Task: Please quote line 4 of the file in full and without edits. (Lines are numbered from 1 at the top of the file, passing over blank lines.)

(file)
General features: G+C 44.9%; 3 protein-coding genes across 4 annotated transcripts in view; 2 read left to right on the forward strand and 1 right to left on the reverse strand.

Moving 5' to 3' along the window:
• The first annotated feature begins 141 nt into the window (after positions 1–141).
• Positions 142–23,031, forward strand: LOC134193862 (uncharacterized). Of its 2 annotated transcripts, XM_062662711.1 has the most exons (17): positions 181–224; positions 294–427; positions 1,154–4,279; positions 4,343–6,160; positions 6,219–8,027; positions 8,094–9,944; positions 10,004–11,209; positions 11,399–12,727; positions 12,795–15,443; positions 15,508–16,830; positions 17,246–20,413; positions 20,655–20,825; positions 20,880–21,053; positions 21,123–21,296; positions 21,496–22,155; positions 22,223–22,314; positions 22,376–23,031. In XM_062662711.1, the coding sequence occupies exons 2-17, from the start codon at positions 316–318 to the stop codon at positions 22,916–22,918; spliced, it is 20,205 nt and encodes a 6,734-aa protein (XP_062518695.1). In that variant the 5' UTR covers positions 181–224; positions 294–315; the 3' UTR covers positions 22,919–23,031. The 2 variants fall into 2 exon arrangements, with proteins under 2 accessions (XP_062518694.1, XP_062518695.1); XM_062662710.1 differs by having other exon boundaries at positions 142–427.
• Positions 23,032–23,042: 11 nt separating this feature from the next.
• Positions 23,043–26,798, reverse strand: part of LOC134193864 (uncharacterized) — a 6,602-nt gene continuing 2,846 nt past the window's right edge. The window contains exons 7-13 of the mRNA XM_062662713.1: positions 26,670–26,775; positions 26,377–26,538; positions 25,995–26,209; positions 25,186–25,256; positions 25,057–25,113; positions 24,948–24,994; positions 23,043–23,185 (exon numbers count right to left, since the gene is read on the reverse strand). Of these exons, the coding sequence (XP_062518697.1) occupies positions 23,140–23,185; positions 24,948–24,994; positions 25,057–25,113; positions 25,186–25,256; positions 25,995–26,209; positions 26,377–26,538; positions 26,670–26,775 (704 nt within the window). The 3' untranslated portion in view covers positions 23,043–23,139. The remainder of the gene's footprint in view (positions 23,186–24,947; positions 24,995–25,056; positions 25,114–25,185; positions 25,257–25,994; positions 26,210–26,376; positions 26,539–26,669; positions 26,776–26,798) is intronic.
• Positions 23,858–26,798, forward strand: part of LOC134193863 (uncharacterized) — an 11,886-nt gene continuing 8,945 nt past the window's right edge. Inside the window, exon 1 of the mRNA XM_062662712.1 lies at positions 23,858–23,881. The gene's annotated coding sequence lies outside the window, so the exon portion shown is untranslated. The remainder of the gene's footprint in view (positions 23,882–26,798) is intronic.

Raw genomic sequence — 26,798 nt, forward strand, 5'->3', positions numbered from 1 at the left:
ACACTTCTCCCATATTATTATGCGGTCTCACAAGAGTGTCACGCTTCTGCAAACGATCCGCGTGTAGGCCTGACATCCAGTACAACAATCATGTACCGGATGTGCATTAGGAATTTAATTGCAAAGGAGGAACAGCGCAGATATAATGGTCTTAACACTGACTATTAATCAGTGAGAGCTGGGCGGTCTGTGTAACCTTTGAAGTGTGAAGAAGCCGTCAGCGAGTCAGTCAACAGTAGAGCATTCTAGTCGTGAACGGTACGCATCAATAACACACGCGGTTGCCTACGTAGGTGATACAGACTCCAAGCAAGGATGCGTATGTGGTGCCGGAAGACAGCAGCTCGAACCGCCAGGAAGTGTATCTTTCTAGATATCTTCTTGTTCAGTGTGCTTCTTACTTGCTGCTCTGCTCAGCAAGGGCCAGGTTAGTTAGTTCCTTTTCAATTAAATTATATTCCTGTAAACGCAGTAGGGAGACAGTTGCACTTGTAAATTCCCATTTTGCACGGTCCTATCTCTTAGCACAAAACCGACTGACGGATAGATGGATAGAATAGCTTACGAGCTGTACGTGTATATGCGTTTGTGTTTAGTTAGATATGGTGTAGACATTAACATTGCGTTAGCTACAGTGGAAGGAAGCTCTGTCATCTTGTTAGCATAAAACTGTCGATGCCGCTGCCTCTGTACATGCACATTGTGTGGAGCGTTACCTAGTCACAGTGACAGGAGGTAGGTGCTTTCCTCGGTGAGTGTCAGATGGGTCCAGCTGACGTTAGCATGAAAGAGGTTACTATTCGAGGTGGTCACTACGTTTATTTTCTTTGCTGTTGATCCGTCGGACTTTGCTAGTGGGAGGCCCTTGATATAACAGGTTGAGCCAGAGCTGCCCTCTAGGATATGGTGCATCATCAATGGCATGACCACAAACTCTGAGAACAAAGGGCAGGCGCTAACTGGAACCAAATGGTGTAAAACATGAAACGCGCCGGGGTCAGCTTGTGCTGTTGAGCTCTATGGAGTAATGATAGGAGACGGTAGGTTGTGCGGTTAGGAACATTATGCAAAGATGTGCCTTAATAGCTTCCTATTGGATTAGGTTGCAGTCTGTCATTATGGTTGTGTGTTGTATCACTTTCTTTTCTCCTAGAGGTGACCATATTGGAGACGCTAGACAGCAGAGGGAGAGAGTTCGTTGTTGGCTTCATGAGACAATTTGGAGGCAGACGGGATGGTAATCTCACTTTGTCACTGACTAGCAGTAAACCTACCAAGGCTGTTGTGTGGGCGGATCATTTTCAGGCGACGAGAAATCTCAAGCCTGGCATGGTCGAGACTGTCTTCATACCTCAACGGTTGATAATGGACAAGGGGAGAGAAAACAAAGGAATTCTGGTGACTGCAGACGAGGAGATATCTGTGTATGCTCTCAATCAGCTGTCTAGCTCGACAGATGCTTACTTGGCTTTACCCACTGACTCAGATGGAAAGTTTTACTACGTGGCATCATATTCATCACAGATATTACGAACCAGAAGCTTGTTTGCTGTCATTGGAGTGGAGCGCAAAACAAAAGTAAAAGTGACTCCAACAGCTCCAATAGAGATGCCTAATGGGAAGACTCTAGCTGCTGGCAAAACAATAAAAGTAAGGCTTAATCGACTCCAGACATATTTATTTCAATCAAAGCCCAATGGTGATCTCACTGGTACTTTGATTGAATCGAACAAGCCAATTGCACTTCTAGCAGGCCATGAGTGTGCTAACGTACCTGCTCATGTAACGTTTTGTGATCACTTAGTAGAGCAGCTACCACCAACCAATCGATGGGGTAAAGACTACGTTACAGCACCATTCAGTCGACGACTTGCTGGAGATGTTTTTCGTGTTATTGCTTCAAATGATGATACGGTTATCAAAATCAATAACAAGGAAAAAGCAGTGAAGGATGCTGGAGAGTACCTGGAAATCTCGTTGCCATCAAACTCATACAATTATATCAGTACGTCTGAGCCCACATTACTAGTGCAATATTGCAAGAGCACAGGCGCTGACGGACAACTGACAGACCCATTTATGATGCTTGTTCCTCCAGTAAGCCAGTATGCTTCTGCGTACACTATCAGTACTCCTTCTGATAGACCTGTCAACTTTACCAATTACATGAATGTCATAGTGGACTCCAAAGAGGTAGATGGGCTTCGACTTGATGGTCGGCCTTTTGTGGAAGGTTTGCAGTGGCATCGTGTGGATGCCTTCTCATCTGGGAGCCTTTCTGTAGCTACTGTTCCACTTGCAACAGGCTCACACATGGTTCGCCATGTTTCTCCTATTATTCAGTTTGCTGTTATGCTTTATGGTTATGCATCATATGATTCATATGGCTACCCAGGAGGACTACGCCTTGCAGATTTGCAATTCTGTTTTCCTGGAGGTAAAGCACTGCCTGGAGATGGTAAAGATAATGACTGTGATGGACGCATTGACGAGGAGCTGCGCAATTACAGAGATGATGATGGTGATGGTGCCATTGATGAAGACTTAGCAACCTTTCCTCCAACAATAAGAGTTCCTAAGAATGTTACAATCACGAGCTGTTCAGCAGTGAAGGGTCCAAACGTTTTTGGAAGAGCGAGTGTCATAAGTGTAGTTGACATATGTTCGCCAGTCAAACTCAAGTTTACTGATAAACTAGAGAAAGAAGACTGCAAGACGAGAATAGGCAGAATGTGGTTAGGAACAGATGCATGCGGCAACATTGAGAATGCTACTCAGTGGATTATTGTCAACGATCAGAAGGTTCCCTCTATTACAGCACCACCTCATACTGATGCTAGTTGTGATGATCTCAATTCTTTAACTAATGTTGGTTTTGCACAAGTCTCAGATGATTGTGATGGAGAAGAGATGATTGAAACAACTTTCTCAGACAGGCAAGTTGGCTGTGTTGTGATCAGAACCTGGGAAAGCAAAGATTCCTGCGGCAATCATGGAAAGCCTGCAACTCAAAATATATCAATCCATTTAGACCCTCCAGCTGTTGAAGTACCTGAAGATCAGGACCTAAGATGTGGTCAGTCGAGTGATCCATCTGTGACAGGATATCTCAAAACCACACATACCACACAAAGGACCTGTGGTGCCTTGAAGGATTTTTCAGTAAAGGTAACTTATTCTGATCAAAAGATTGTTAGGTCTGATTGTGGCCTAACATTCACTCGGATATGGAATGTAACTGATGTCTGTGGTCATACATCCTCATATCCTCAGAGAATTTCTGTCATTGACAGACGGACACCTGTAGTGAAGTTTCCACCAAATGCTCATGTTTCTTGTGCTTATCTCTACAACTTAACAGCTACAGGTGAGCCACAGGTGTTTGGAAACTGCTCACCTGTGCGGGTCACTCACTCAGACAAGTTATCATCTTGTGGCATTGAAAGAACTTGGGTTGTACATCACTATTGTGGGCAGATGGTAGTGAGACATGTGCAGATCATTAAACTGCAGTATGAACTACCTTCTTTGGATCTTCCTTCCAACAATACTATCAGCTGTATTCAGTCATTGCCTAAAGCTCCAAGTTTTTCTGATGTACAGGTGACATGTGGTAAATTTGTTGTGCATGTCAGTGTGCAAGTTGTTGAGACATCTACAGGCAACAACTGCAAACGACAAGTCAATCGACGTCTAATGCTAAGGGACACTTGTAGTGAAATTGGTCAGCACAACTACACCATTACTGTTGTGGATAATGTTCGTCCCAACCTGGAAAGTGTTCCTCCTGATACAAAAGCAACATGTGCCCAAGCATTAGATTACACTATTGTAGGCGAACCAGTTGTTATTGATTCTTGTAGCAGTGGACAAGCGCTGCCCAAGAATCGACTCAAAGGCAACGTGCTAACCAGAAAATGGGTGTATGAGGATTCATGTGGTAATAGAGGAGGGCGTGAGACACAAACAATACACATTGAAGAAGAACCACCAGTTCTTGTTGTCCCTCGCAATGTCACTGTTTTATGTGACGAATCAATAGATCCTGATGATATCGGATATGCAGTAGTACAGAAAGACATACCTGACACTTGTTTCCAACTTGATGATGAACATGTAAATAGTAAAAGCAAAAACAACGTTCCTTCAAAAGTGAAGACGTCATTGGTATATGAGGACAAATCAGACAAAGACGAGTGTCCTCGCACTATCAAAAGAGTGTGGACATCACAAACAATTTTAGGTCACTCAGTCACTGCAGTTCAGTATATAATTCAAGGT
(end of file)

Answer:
• Positions 142–23,031, forward strand: LOC134193862 (uncharacterized). Of its 2 annotated transcripts, XM_062662711.1 has the most exons (17): positions 181–224; positions 294–427; positions 1,154–4,279; positions 4,343–6,160; positions 6,219–8,027; positions 8,094–9,944; positions 10,004–11,209; positions 11,399–12,727; positions 12,795–15,443; positions 15,508–16,830; positions 17,246–20,413; positions 20,655–20,825; positions 20,880–21,053; positions 21,123–21,296; positions 21,496–22,155; positions 22,223–22,314; positions 22,376–23,031. In XM_062662711.1, the coding sequence occupies exons 2-17, from the start codon at positions 316–318 to the stop codon at positions 22,916–22,918; spliced, it is 20,205 nt and encodes a 6,734-aa protein (XP_062518695.1). In that variant the 5' UTR covers positions 181–224; positions 294–315; the 3' UTR covers positions 22,919–23,031. The 2 variants fall into 2 exon arrangements, with proteins under 2 accessions (XP_062518694.1, XP_062518695.1); XM_062662710.1 differs by having other exon boundaries at positions 142–427.